CD4 and CD8

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Also known as: T4 count; T-helper cells; T-suppressor cells; cytotoxic T-cells
Formal name: CD4 lymphocyte count; CD8 lymphocyte count; T-cell subsets; CD4/CD8 ratio; CD4 percent
Related tests: HIV antibody, p24 antigen test, HIV viral load, HIV genotypic resistance testing, HIV phenotypic resistance testing

At a Glance

Why Get Tested?

Most often, this test is done to measure the strength of your immune system if you’ve been diagnosed with HIV infection.  Occasionally it may be used with other conditions.

When to Get Tested?

If you’ve been diagnosed with HIV, soon after you are first diagnosed to get a baseline assessment of your immune system; 2-8 weeks after starting anti-HIV therapy and then every three to four months if you continue therapy

Sample Required?

A blood sample taken from a vein in your arm

Test Preparation Needed?

No test preparation is needed.

The Test Sample

What is being tested?

CD4 and CD8 cells are lymphocytes that have markers on the surfaces of the cells called CD4 and CD8. They are types of white blood cells that fight infection, and they play an important role in your immune system function.  CD4 and CD8 cells are made in the bone marrow, and are educated in the thymus gland, a small gland found in the upper chest. They circulate throughout the body in the bloodstream, spleen and the lymph nodes.

CD4 cells are sometimes called T-helper cells. They help to identify, attack, and destroy specific bacteria, fungi, and viruses that affect the body.  CD4 cells are a major target for HIV, which binds to the surface of CD4 cells, enters them, and either replicates immediately, killing the cells in the process, or remains in a resting state, replicating later. As the HIV virus gets into the cells and replicates, the number of CD4 cells in the blood gradually declines. The CD4 count decreases with HIV disease progression.  This process may continue for several years before the number of CD4 cells drops to a low enough level that symptoms associated with AIDS begin to appear.  As treatment reduces the amount of HIV present in the body and slows progression, the CD4 count will increase and/or stabilize.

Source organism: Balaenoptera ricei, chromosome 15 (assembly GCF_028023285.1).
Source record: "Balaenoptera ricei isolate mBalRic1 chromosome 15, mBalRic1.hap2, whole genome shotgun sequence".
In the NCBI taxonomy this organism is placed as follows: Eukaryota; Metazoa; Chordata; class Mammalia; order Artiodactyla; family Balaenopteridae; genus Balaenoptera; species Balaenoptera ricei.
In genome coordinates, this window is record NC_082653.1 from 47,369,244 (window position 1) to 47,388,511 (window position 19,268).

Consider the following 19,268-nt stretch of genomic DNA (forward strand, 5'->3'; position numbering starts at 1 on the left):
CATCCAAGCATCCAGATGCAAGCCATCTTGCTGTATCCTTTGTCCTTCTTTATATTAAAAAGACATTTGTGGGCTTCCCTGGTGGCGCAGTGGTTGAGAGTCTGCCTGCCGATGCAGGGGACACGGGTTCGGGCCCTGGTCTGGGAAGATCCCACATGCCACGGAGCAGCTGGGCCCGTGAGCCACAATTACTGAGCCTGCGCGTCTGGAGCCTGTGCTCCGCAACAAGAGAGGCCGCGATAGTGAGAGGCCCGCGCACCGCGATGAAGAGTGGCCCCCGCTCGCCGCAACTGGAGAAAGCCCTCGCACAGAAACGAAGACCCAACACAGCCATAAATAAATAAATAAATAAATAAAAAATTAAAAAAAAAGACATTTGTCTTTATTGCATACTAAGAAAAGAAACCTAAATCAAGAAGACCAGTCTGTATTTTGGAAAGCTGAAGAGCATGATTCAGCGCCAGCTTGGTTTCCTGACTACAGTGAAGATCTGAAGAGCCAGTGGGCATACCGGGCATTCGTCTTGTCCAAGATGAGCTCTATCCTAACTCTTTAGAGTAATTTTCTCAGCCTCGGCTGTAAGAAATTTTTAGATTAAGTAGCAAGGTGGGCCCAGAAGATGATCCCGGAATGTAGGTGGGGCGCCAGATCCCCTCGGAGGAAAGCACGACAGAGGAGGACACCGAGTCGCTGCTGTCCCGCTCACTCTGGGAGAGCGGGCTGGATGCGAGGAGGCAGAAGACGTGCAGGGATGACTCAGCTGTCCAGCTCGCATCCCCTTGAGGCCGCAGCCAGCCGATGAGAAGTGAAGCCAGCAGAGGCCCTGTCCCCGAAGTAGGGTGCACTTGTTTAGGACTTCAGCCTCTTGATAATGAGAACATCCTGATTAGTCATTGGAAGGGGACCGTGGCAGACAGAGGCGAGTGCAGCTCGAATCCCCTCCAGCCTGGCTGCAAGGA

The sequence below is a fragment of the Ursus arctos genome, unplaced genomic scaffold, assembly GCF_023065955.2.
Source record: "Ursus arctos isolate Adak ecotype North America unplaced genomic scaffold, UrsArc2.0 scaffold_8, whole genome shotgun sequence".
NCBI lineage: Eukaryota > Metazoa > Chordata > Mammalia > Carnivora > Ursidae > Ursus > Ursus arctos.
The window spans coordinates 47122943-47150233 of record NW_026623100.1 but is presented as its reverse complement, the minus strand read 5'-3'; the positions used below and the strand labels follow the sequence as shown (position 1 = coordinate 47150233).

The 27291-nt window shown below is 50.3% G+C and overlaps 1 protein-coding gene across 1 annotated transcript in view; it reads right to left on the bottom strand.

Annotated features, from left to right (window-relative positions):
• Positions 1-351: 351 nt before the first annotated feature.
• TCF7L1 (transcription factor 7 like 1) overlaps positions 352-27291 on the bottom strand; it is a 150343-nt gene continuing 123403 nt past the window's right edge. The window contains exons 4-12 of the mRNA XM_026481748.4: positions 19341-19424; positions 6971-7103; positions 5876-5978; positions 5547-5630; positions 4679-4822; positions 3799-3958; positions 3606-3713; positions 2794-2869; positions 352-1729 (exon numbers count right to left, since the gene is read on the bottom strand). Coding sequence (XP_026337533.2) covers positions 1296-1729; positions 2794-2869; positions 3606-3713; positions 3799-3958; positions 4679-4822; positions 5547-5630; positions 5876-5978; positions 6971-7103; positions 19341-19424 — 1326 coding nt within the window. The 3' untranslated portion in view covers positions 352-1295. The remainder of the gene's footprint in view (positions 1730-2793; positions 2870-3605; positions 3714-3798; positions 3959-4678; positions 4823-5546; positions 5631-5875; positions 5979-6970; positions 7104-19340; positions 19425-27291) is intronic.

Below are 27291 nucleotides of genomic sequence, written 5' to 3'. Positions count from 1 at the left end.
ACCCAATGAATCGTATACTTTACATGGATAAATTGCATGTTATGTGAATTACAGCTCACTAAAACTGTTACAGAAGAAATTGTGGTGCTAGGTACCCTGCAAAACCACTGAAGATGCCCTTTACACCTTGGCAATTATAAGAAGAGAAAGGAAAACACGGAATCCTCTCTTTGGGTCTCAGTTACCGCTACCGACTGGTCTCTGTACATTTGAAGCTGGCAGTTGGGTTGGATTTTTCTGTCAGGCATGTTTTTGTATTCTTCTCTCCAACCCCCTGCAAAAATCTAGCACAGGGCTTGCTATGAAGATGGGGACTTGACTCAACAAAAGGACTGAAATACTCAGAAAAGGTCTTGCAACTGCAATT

CD8 cells include lymphocytes that are called cytotoxic T cells and T-suppressor cells [S12].  CD8 cytotoxic T-cells identify and kill cells that have been infected with viruses or that have been affected by cancer.  They play an important role in the immune response to HIV by killing cells infected with the virus and by producing substances that block HIV replication.

These tests measure the number of CD4 and CD8 cells in the blood and, in conjunction with an HIV viral load test, assess the status of the immune system if you have been diagnosed with HIV.  As the disease progresses, the number of CD4 cells will decrease in relation to the number of total lymphocytes and CD8 cells.  To provide a clearer picture of the condition of the immune system, the results of these tests may be expressed as a ratio of CD4 to total lymphocytes (percentage) or as a ratio of CD4 cells to CD8 cells.

These tests are most often used to help monitor disease progression in HIV but may also be used occasionally in other conditions such as lymphomas and organ transplantation. (See FAQ #4)

How is the sample collected for testing?

A blood sample is obtained by inserting a needle into a vein in the arm.

NOTE: If undergoing medical tests makes you or someone you care for anxious, embarrassed, or even difficult to manage, you might consider reading one or more of the following articles: Coping with Test Pain, Discomfort, and Anxiety, Tips on Blood Testing, Tips to Help Children through Their Medical Tests, and Tips to Help the Elderly through Their Medical Tests.

Another article, Follow That Sample, provides a glimpse at the collection and processing of a blood sample and throat culture.

Is any test preparation needed to ensure the quality of the sample?

No test preparation is needed.

The Test

Common Questions

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NOTE: This article is based on research that utilizes the sources cited here as well as the collective experience of the Lab Tests Online Editorial Review Board. This article is periodically reviewed by the Editorial Board and may be updated as a result of the review. Any new sources cited will be added to the list and distinguished from the original sources used.